Last February, the United Nations adopted a resolution stating that its members would seek to prevent terrorist groups, including ISIS, from profiting off these sales. According to Col. Matt Bogdanos, a single, four-inch cylinder seal from ancient Babylonia can sell for nearly $250,000 alone, and the U.N. ambassador from Iraq, Mohamed Ali Alhakim, estimated that ISIS earns more than $100 million per year antiquities trading.
Posted by: 90sRetroFan
« on: June 01, 2021, 10:11:28 pm »

Posted by: guest5
« on: May 14, 2021, 01:35:56 am »

Germany to return Benin Bronzes to Nigeria: A new era for stolen artifacts? | DW News
It's being called a game changer - and the start of a new era. Germany has promised to begin returning the artefacts known as the Benin Bronzes to Nigeria next year, making it the first country to do so.
Germany has a collection of just over 1,000 Benin Bronzes. They're on display in museums in Cologne, Dresden, Hamburg, Leipzig, and Stuttgart. The sculptures and metal plaques are from the ancient Kingdom of Benin - which is today known as Edo State in southern Nigeria. The Bronzes were looted by British soldiers in 1897 and sold to museums in North America and Europe. The largest collection of the Bronzes is held by the British Museum.
Nigeria has been trying to get the bronzes back for decades. Without success. But momentum has been building over the last few years, with calls growing ever louder for artifacts seized during the colonial era to be returned to their places of origin. Germany's culture minister explained why Berlin had decided to act now. She said:
''We are confronting our historic and moral responsibility. We want to contribute to a common understanding and reconciliation with the descendants of the people who were robbed of their cultural treasures during the times of colonialism.''
It's not just the Benin Bronzes from Nigeria that are wanted by their rightful owners. There is also a claim from Cameroon from where a special artifact known as the Tangue was stolen from a local King. More than a century later it is still in Germany. But not everyone in Cameroon is of the view that it should be brought back to the country.
In Douala, Cameroon Prince Kum'a Ndumbe III has been advocating for the return of the Tangue, a sculpture stolen from his grandfather in 1884. Prince Ndumbe has made a copy of the Tangue and put it on show in Cameroon.
The original artifact - looted by the Germans during colonial times - is on display at a museum in Munich.
But not everyone agrees that the Tangue should be immediately returned. Princess Marilyn Douala Bell is an artist and founder of an art center in Douala. Even though her great-grandfather was executed in 1914 for resisting German rule, Marilyn thinks Cameroon is not ready to receive the artefact.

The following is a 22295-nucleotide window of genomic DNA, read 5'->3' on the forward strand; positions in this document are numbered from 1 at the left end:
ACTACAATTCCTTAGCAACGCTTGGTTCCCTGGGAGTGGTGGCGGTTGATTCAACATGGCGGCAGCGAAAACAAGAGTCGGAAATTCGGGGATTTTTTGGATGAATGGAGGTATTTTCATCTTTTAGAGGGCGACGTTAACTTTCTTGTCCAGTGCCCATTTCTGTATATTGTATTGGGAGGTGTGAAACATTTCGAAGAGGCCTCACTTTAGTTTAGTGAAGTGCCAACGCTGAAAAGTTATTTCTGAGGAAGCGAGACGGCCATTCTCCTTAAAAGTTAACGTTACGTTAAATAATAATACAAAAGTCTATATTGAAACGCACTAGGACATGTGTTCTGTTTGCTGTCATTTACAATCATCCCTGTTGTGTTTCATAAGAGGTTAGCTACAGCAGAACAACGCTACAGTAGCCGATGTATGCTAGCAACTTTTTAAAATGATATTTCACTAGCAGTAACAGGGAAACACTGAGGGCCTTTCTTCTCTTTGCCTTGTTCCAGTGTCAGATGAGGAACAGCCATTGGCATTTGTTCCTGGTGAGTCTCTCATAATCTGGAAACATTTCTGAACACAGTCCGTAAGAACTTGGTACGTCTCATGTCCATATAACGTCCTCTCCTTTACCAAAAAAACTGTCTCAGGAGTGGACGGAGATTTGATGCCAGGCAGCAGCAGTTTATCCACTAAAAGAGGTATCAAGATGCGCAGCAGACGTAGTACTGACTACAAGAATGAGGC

Others in Douala also claim to be the rightful owners of the Tangue.  At least one more descendant of a Douala King has made a claim on the artifact. For Marilyn this is a source of concern.  She wants the tangue to be  returned but fears the conditions are currently not right.

Posted by: 90sRetroFan
« on: May 07, 2021, 01:10:50 am »

Not sure why the guests are wearing Western suits while complaining about Western colonialism, though. They direly need:
Posted by: 90sRetroFan
« on: April 27, 2021, 10:26:22 pm »

The University of Pennsylvania apologized to members of MOVE on Monday for using the remains of one of the group’s members as a case study in its anthropology classes, rather than returning them to the family.

“We understand the importance of reuniting the remains with the family and we are working now to find a respectful, consultative resolution,” a university spokesperson said. “... We are reassessing our practices of collecting, stewarding, displaying, and researching human remains.”

That is not an apology. Gouging out your eyes (which were used to study those remains) would be an apology.

Meanwhile, members of MOVE, the West Philadelphia-based radical organization whose compound was bombed by the city in 1985 in a conflagration that killed 11, accused the city and the Penn Museum of mishandling and disrespecting the remains of at least one child who died in the blast.

They rejected the museum’s apology at a news conference Monday at the group’s West Philadelphia office, calling it empty words offered by an untrustworthy institution 36 years late.

Well done!

Pam Africa, one of the group’s most vocal and prominent members, called the museum “body snatchers” and “grave robbers.”
Another member, Janine Africa, said the museum’s handling of the remains was “the most disrespectful, hateful thing you can do to anybody.”
Consuewella Dotson Africa, the mother of the two oldest children killed in the 1985 bombing, became emotional during the news conference and left the room. She later returned.

”Some 36 years later they come to us and say they got some bones of our children. You go to hell with that bull—,” she said.
”I could not imagine, in my worse nightmare, that the government would drop a bomb on us and kill my brothers and sisters. And I could not have imagined 36 years later that they would be displaying parts of our family as if they’re some dinosaur relics that they dug up,”

I guarantee they would have no problem bombing us again if rightists ever regain power.